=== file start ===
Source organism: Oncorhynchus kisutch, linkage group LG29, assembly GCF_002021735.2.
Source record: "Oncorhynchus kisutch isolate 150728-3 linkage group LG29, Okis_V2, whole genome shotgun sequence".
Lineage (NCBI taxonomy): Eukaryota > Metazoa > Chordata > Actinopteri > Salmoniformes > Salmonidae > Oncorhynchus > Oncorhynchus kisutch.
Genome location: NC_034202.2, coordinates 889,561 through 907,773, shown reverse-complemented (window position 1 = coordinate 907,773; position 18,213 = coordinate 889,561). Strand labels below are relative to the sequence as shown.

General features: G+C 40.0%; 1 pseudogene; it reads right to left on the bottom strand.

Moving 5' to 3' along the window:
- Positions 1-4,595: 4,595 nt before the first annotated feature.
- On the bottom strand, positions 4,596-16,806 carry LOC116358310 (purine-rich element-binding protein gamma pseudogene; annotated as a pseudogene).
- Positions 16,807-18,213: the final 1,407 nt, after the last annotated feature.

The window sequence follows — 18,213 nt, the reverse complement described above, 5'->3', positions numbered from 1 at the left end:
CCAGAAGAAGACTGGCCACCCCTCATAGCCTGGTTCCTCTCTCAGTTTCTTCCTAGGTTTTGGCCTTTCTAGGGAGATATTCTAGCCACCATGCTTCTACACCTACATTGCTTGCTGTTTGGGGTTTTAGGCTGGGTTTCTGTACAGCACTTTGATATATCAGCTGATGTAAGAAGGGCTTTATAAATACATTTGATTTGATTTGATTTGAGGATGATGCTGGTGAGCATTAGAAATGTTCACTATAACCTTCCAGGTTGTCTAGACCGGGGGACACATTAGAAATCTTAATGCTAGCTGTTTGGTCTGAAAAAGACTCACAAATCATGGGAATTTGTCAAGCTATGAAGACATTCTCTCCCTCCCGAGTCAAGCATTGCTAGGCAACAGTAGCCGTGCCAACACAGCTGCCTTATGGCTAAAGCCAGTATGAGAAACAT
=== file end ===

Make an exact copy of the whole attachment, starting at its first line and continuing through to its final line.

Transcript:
Source organism: Oncorhynchus kisutch, linkage group LG29, assembly GCF_002021735.2.
Source record: "Oncorhynchus kisutch isolate 150728-3 linkage group LG29, Okis_V2, whole genome shotgun sequence".
Lineage (NCBI taxonomy): Eukaryota > Metazoa > Chordata > Actinopteri > Salmoniformes > Salmonidae > Oncorhynchus > Oncorhynchus kisutch.
Genome location: NC_034202.2, coordinates 889,561 through 907,773, shown reverse-complemented (window position 1 = coordinate 907,773; position 18,213 = coordinate 889,561). Strand labels below are relative to the sequence as shown.

General features: G+C 40.0%; 1 pseudogene; it reads right to left on the bottom strand.

Moving 5' to 3' along the window:
- Positions 1-4,595: 4,595 nt before the first annotated feature.
- On the bottom strand, positions 4,596-16,806 carry LOC116358310 (purine-rich element-binding protein gamma pseudogene; annotated as a pseudogene).
- Positions 16,807-18,213: the final 1,407 nt, after the last annotated feature.

The window sequence follows — 18,213 nt, the reverse complement described above, 5'->3', positions numbered from 1 at the left end:
CCAGAAGAAGACTGGCCACCCCTCATAGCCTGGTTCCTCTCTCAGTTTCTTCCTAGGTTTTGGCCTTTCTAGGGAGATATTCTAGCCACCATGCTTCTACACCTACATTGCTTGCTGTTTGGGGTTTTAGGCTGGGTTTCTGTACAGCACTTTGATATATCAGCTGATGTAAGAAGGGCTTTATAAATACATTTGATTTGATTTGATTTGAGGATGATGCTGGTGAGCATTAGAAATGTTCACTATAACCTTCCAGGTTGTCTAGACCGGGGGACACATTAGAAATCTTAATGCTAGCTGTTTGGTCTGAAAAAGACTCACAAATCATGGGAATTTGTCAAGCTATGAAGACATTCTCTCCCTCCCGAGTCAAGCATTGCTAGGCAACAGTAGCCGTGCCAACACAGCTGCCTTATGGCTAAAGCCAGTATGAGAAACAT